Belgium is a relatively small country. One can drive out of it in one hour from almost anywhere, and not even half an hour from most cities. The train is also a good way to get out of the country for the day. Lille, for instance, is only 35 minutes away from Brussels by TGV.
Although located in other countries today, Lille, Maastricht and Luxembourg were historically and culturally part of Belgium (Spanish/Austrian Netherlands). Lille is the capital of French Flanders and was once an integral part of the County of Flanders until its annexation to France by Louis XIV. French people living between Lille and Dunkirk have Flemish surnames and some can still speak Flemish despite 350 years of Francisation. Culturally the whole of Nord-Pas-de-Calais is more Belgian than French.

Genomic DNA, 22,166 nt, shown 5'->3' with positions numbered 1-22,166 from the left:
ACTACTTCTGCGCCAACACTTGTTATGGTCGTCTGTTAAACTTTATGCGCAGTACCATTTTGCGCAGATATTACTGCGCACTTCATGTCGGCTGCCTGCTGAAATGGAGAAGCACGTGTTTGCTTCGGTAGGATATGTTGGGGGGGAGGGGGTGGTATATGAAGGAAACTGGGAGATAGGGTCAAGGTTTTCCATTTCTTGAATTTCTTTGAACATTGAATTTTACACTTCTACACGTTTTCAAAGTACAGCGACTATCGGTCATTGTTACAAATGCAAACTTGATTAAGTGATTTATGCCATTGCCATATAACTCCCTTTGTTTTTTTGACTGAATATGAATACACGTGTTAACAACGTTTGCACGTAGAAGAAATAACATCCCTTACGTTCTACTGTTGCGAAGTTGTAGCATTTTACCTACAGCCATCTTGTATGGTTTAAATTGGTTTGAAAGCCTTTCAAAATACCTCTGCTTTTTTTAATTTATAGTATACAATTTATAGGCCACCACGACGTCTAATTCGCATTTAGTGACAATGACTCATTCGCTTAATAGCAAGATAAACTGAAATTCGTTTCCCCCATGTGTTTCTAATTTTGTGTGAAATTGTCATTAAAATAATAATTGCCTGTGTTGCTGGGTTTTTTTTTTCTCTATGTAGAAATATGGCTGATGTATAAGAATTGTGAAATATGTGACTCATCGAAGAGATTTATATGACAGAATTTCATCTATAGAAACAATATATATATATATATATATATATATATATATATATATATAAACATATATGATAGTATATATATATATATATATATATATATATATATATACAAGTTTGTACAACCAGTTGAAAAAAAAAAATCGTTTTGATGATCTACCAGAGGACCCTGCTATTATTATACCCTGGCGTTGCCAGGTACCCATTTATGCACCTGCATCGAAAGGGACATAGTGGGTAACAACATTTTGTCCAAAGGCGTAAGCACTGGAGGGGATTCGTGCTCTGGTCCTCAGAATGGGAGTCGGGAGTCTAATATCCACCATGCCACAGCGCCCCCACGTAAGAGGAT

Maastricht and Luxembourg were part of Belgium when Belgium gained its independence in 1830 (=> see Belgian history). They were ceded back to the Netherlands in 1839 in exchange for the recognition of the independence of Belgium. Luxembourg got a separate independence in 1890. Aachen, though never Belgian, shares an intimate history with nearby Liège, cradle of the Carolingian dynasty. Liège (Lüttich) remained German until 1792.